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Protective order, hate crime, hairstyle bills become law

The Maryland State House in 2019. (Maximilian Franz / Special to The Daily Record)

The Maryland State House in 2019. (Maximilian Franz / Special to The Daily Record)

Measures to expand protection for alleged victims of sexual assault, ease the standard for proving a hate crime and broaden the state Maryland civil rights law’s definition of “race” to include ethnic hairstyles will go into effect Oct. 1.

The General Assembly-passed bills became law at 5 p.m. Thursday when Gov. Larry Hogan declined to sign or veto them.

The sexual assault law will enable alleged victims to seek protective orders against any individual who allegedly attacked them in the previous six months. The new statute broadens existing law that permits alleged victims to seek protection orders in district court against family members or romantic partners.

Current law also enables disabled or elderly adults to seek protective orders.

The House of Delegates passed the protective order measure, Senate Bill 210, on a vote of 123-8. The Senate approved the bill 27-18.

Supporters of the legislation, including House of Ruth, called it necessary to protect sexual assault victims from being attacked by the same person. Opponents, including Senate President Emeritus Thomas V. Mike Miller Jr., decried the absence of due process protections – such as the right to an attorney — for those accused in civil court of having essentially committed a violent crime against someone they have never met.

Under the hate-crime law, prosecutors will no longer need to prove that hate for the victim’s ethnicity, gender, sexual orientation or disability was the sole motivation for a defendant’s criminal act. Instead, the prosecution will have to prove – still beyond a reasonable doubt – that the criminal act was motivated “in substantial part” by the victim’s ethnicity, gender, sexual orientation or disability.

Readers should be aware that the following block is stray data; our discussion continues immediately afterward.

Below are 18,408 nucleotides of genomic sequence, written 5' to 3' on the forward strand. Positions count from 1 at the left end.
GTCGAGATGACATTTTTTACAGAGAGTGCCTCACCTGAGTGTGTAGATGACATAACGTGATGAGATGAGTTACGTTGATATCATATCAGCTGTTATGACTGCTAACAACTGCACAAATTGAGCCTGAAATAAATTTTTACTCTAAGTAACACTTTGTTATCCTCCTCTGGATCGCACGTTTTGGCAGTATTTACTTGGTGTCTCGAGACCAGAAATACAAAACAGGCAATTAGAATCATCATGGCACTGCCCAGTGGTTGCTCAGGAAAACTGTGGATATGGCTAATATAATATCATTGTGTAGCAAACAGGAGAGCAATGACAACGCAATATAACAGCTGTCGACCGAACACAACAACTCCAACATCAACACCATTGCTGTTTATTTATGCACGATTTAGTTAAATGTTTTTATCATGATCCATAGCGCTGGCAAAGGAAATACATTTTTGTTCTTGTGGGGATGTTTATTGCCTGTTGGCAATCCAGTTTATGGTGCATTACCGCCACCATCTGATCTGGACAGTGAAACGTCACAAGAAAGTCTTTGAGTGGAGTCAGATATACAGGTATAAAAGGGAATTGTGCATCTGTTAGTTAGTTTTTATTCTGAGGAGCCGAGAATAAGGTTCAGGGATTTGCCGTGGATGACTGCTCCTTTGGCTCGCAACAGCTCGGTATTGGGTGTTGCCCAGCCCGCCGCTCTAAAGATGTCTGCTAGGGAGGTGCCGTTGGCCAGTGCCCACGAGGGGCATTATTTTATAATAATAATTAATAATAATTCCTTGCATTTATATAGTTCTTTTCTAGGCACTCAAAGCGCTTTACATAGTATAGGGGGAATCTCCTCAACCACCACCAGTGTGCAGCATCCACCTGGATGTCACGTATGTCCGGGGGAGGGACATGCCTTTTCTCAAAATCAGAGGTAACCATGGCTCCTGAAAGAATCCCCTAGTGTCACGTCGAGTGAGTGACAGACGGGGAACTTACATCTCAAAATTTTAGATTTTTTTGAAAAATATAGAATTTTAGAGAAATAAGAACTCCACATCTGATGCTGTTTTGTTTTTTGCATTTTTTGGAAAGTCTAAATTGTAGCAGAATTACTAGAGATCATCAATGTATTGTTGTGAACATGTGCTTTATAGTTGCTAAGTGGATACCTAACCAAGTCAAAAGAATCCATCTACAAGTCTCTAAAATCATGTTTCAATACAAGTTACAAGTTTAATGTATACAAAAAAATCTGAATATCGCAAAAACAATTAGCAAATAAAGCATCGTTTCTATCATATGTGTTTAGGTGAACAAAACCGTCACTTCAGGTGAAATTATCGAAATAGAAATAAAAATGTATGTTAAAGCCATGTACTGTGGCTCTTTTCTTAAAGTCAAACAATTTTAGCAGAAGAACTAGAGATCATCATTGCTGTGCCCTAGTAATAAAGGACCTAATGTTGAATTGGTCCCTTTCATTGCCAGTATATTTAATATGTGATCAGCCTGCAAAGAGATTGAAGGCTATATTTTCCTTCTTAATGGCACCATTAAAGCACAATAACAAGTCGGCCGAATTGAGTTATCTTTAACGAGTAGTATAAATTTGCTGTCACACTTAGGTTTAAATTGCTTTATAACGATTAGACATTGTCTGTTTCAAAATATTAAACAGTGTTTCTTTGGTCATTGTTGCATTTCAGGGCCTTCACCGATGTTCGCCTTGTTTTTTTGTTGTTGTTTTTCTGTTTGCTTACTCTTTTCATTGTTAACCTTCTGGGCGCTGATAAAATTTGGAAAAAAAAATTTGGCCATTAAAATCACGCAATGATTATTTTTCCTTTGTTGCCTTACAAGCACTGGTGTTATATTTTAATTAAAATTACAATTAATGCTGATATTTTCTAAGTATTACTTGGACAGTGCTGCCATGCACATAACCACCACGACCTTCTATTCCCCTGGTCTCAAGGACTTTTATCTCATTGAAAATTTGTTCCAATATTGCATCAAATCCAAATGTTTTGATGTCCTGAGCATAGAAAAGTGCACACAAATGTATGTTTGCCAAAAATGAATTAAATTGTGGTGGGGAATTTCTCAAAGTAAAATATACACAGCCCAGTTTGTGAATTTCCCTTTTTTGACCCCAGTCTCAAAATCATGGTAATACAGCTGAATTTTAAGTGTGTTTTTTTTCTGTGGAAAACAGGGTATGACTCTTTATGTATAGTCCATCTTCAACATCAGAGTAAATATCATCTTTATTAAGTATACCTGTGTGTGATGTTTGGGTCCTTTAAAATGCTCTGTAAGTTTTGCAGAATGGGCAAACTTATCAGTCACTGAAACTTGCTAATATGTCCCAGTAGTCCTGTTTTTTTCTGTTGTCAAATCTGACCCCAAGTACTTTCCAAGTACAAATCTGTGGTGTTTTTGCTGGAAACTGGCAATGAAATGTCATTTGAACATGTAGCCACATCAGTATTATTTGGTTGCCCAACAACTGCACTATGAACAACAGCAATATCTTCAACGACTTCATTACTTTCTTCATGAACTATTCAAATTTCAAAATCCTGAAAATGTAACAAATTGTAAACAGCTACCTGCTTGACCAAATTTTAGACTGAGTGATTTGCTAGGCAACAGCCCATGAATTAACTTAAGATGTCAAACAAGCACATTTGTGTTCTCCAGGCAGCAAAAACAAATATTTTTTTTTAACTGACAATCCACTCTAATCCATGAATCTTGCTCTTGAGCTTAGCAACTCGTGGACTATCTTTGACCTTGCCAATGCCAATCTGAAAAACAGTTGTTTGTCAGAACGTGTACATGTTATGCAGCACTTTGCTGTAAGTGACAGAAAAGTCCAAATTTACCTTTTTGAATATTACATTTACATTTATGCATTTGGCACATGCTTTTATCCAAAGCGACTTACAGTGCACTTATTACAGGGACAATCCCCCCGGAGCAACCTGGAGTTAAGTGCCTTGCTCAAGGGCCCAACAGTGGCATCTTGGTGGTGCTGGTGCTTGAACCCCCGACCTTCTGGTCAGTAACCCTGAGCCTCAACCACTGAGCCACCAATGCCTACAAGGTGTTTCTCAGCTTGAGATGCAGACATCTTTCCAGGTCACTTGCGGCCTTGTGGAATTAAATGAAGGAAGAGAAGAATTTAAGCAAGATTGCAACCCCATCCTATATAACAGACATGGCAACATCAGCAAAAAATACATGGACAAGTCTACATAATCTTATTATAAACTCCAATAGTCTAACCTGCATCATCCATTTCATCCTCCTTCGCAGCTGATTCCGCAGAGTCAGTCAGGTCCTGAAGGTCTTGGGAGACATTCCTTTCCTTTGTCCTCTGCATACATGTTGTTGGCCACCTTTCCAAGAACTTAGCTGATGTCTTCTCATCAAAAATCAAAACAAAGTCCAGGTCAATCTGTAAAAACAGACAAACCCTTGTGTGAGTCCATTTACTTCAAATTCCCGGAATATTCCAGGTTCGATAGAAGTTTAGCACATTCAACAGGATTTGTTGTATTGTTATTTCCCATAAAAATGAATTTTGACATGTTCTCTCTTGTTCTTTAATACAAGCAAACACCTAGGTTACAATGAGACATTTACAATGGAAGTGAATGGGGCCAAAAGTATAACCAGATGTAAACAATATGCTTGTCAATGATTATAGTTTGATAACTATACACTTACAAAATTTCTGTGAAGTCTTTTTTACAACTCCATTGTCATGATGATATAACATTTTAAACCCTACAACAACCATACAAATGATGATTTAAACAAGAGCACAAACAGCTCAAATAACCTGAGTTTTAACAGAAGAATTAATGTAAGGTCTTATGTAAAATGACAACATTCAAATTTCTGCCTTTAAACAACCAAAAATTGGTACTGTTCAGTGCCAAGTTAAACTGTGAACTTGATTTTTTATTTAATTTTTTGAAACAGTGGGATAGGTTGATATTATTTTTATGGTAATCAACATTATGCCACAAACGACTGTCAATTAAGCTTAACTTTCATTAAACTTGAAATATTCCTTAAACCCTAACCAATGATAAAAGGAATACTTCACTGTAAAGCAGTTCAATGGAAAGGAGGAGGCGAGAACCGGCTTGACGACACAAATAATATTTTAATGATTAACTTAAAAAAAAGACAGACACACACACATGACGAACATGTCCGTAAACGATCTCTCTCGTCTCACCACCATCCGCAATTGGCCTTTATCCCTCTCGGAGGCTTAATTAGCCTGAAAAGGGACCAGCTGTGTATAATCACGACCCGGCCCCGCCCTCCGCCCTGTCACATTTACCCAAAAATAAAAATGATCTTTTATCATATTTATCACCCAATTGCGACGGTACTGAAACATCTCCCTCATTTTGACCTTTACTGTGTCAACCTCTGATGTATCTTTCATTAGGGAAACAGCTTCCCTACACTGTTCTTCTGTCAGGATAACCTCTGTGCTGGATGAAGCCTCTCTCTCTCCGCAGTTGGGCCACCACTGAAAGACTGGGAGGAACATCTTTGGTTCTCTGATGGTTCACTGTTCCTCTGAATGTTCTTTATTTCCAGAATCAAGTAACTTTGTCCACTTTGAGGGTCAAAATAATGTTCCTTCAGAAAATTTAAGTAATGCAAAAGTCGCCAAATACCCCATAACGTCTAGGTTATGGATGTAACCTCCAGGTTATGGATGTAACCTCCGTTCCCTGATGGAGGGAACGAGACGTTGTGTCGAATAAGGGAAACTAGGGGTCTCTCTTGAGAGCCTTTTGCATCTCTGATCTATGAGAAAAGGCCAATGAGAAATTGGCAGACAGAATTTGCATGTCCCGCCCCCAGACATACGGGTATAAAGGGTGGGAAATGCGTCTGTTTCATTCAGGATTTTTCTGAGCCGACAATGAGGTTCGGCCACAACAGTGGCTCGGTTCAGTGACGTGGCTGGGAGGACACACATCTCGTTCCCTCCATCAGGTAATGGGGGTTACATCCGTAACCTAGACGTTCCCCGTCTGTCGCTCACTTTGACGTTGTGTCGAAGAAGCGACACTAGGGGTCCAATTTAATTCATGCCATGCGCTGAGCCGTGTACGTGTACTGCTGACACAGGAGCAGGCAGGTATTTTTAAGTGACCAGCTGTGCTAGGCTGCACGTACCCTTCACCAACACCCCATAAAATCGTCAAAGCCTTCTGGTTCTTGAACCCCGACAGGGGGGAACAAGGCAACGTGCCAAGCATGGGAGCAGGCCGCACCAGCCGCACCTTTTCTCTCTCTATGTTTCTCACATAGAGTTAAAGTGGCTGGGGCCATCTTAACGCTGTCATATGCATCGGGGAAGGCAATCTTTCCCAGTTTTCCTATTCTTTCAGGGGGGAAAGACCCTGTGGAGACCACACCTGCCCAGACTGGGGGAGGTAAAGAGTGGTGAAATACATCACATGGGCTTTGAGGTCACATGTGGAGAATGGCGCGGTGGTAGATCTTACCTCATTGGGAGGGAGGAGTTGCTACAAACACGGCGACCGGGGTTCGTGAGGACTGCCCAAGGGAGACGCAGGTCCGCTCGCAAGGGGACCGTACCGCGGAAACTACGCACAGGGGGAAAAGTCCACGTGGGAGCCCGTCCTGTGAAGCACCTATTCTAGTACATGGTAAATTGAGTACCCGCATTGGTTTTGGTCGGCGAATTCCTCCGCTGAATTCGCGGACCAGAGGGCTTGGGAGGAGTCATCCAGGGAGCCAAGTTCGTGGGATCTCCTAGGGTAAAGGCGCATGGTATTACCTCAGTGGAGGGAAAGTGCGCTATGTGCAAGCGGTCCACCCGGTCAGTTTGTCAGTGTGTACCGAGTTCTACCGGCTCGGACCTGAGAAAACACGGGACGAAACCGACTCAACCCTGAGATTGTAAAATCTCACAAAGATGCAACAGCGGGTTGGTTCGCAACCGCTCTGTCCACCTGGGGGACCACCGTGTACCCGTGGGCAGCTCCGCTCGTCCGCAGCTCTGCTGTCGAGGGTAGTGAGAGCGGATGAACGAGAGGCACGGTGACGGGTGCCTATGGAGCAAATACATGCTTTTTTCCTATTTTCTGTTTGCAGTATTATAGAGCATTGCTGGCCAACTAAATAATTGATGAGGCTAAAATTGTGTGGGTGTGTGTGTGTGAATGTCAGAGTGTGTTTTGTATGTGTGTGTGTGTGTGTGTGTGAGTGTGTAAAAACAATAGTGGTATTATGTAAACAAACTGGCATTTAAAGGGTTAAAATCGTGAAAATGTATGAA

The legislation, approved overwhelmingly by both houses, was spurred by the May 2017 slaying of Richard Collins III, a black Army 2nd lieutenant, by Sean Urbanski, who is white, on the University of Maryland’s College Park campus.

Urbanski was found guilty of first-degree murder last year and faces a maximum sentence of life in prison without the possibility of parole. His sentencing, previously scheduled for last month, has been delayed due to pandemic-compelled court closures.

Before the Prince George’s County Circuit Court jury deliberated in the case, Judge Lawrence V. Hill Jr. dismissed a hate crime charge against Urbanski. Hill ruled that prosecutors had not proved the slaying was motivated solely by Urbanski’s animus toward Collins’ race, as required by law.

The new hate crime statute, SB 606, has been dubbed “2nd Lt. Richard Collins III’s Law.”

The new civil rights law will ban race discrimination based on “traits historically associated with race, including hair texture, afro hairstyles, and protective hairstyles.” The law defines a “protective hairstyle” as one “designed to protect the ends of the hair by decreasing tangling, shedding, and breakage, including braids, twists, and locks.”

Civil rights attorneys have long challenged corporate hairstyle policies — such as a requirement that hair be kept unbraided — as having a “disparate impact” on racial minorities. Such arguments of unintended or tacit racial bias have had mixed success in the courts in the absence of an express, statutory link between race and hairstyle, according to court records.

The same courtroom results have held true with regard to claims of housing and public accommodations bias, where courts have often held that while racial minorities are a protected class, hairstyle is not.

The new law, which passed both houses overwhelmingly, makes clear that hairstyle is inseparable from race, said Sen. William C. “Will” Smith Jr., the bill’s chief sponsor and chair of the Senate Judicial Proceedings Committee.

The law linking race and hairstyle bias, SB 531, is part of a national movement to end a tacit form of racial discrimination.

California, New Jersey and New York have recently enacted such statutes, known as CROWN laws, which stands for Creating a Respectful and Open World for Natural hair.

Montgomery County passed a CROWN ordinance last year. The law went into effect Feb. 6.

The issue of hairstyle bias came to the fore in December 2018, when a referee in New Jersey told a black high school wrestler to cut his dreadlocks or forfeit the match. Last year, a high school student in Mont Belvieu, Texas, was told his dreadlocks violated the school’s dress code.

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